Highway 66, the main road from Good Thunder to Mankato, may soon undergo a multi-million-dollar upgrade and then cease to exist as a state highway.
Blue Earth County and the Minnesota Department of Transportation are in discussions to have the highway’s ownership transferred to the county, but only after MnDOT pays to resurface, widen and improve both the safety and the design speeds of the 12-mile road.
“It everything falls into place, we’re hoping to have an agreement sometime before spring,” said Gordon Regenscheid, the state aid engineer for MnDOT’s Mankato-based District 7.
If the Blue Earth County Board signs off, a public meeting would then follow to answer the questions of Good Thunder residents and others that live along or use the highway.
“With construction soon to follow,” Regenscheid said.
Minnesota’s Route 66 doesn’t have quite the notoriety of U.S. 66 (which winds from Chicago to L.A., more than 2,000 miles all the way), made famous by a Nat King Cole tune. But scenery seekers do get their kicks on the local Highway 66 as they wind through the wooded valley from west Mankato past the Mount Kato ski area, over the Le Sueur River, under the Red Jacket Trestle and up the long tree-canopied ravine to the countryside east of Rapidan.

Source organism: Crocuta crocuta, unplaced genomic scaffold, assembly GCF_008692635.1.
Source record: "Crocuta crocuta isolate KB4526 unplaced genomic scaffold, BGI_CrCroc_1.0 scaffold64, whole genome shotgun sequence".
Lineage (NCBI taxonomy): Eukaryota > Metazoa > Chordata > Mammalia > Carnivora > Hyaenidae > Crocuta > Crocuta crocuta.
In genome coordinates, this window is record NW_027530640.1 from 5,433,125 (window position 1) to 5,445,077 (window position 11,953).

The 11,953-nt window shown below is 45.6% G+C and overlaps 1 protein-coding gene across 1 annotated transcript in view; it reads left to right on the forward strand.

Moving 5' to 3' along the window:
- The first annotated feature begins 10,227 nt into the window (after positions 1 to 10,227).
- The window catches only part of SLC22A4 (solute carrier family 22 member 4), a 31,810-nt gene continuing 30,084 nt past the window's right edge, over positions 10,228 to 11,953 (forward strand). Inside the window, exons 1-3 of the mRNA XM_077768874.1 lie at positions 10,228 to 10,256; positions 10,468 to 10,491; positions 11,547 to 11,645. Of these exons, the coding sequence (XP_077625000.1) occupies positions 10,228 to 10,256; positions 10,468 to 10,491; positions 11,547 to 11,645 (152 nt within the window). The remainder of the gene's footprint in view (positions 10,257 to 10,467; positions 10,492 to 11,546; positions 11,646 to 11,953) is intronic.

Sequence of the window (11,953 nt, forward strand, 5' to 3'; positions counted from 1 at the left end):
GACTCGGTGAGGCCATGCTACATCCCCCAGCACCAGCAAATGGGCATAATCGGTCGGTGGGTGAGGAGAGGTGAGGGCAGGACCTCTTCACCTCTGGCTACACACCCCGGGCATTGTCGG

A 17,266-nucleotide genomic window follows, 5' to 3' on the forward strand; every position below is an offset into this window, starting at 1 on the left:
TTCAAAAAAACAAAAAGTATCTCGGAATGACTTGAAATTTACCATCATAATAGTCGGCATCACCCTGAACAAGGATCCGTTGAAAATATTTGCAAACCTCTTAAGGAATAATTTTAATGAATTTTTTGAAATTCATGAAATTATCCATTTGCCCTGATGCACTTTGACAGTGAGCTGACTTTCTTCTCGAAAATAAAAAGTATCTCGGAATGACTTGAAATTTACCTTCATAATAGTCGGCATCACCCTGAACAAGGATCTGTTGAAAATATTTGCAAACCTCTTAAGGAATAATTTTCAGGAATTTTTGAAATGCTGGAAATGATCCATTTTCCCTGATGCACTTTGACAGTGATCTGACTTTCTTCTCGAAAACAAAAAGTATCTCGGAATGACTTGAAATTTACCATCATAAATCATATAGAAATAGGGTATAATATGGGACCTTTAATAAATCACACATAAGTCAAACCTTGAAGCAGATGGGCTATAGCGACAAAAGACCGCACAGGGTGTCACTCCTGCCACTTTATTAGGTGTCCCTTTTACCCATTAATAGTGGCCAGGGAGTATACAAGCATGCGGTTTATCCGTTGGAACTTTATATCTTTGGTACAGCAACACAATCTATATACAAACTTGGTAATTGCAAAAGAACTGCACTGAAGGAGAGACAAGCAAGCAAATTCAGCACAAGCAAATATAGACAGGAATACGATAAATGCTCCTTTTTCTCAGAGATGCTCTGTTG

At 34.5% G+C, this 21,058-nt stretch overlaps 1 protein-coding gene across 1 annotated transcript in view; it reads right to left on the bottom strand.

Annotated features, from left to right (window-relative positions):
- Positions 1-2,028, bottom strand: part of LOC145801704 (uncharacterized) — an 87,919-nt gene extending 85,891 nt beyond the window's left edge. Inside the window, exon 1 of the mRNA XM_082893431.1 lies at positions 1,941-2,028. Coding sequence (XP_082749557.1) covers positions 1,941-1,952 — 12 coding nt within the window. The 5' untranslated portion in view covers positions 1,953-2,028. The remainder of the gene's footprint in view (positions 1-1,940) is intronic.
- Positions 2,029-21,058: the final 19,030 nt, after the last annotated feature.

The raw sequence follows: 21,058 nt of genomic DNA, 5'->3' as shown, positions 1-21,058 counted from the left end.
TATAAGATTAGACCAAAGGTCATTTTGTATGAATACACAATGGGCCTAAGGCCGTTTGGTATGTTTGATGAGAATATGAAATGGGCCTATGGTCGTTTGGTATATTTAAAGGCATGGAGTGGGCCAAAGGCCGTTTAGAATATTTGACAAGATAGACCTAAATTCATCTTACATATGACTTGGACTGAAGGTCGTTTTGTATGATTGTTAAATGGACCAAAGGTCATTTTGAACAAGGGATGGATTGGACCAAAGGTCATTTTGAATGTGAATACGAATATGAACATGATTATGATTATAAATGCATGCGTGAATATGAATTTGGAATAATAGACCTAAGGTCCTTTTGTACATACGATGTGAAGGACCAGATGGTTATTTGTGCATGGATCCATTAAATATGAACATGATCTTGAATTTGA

For folks in Good Thunder and other residents of south-central Blue Earth County, Highway 66 has been a narrow, sometimes unforgiving route to Mankato that deteriorated badly until a resurfacing a decade ago.
“It was in terrible shape,” said Good Thunder Mayor Robert Anderson, who said the road continues to need improvements even after the resurfacing. “It definitely needs to be upgraded.”
That’s an unlikely prospect under continuing state ownership. By state highway standards, Highway 66 is a low-volume road that doesn’t provide connections between other state highways.